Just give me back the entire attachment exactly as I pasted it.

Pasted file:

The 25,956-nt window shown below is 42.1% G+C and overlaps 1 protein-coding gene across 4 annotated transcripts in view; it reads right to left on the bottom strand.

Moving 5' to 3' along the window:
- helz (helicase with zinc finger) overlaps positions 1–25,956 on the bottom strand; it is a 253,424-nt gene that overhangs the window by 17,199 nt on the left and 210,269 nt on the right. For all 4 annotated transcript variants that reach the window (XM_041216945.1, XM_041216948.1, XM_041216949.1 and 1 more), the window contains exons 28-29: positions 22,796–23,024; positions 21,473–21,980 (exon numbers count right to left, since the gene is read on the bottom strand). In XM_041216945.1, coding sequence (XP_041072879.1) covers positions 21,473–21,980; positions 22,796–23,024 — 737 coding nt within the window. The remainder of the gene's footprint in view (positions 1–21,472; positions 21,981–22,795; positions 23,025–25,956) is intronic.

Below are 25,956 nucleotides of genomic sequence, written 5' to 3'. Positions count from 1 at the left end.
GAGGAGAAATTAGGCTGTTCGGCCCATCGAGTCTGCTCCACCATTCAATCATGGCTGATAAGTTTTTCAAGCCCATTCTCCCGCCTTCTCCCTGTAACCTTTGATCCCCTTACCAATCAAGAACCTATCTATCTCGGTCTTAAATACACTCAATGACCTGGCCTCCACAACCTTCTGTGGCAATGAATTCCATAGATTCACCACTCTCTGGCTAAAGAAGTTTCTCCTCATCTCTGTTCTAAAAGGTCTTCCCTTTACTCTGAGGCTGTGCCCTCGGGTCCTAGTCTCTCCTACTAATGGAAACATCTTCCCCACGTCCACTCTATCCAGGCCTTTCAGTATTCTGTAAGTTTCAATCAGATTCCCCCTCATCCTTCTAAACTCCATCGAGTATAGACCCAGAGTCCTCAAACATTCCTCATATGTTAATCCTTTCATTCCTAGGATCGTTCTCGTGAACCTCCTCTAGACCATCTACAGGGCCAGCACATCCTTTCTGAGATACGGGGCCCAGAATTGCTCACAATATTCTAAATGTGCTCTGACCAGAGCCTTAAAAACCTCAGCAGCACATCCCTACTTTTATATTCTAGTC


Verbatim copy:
The 25,956-nt window shown below is 42.1% G+C and overlaps 1 protein-coding gene across 4 annotated transcripts in view; it reads right to left on the bottom strand.

Moving 5' to 3' along the window:
- helz (helicase with zinc finger) overlaps positions 1–25,956 on the bottom strand; it is a 253,424-nt gene that overhangs the window by 17,199 nt on the left and 210,269 nt on the right. For all 4 annotated transcript variants that reach the window (XM_041216945.1, XM_041216948.1, XM_041216949.1 and 1 more), the window contains exons 28-29: positions 22,796–23,024; positions 21,473–21,980 (exon numbers count right to left, since the gene is read on the bottom strand). In XM_041216945.1, coding sequence (XP_041072879.1) covers positions 21,473–21,980; positions 22,796–23,024 — 737 coding nt within the window. The remainder of the gene's footprint in view (positions 1–21,472; positions 21,981–22,795; positions 23,025–25,956) is intronic.

Below are 25,956 nucleotides of genomic sequence, written 5' to 3'. Positions count from 1 at the left end.
GAGGAGAAATTAGGCTGTTCGGCCCATCGAGTCTGCTCCACCATTCAATCATGGCTGATAAGTTTTTCAAGCCCATTCTCCCGCCTTCTCCCTGTAACCTTTGATCCCCTTACCAATCAAGAACCTATCTATCTCGGTCTTAAATACACTCAATGACCTGGCCTCCACAACCTTCTGTGGCAATGAATTCCATAGATTCACCACTCTCTGGCTAAAGAAGTTTCTCCTCATCTCTGTTCTAAAAGGTCTTCCCTTTACTCTGAGGCTGTGCCCTCGGGTCCTAGTCTCTCCTACTAATGGAAACATCTTCCCCACGTCCACTCTATCCAGGCCTTTCAGTATTCTGTAAGTTTCAATCAGATTCCCCCTCATCCTTCTAAACTCCATCGAGTATAGACCCAGAGTCCTCAAACATTCCTCATATGTTAATCCTTTCATTCCTAGGATCGTTCTCGTGAACCTCCTCTAGACCATCTACAGGGCCAGCACATCCTTTCTGAGATACGGGGCCCAGAATTGCTCACAATATTCTAAATGTGCTCTGACCAGAGCCTTAAAAACCTCAGCAGCACATCCCTACTTTTATATTCTAGTC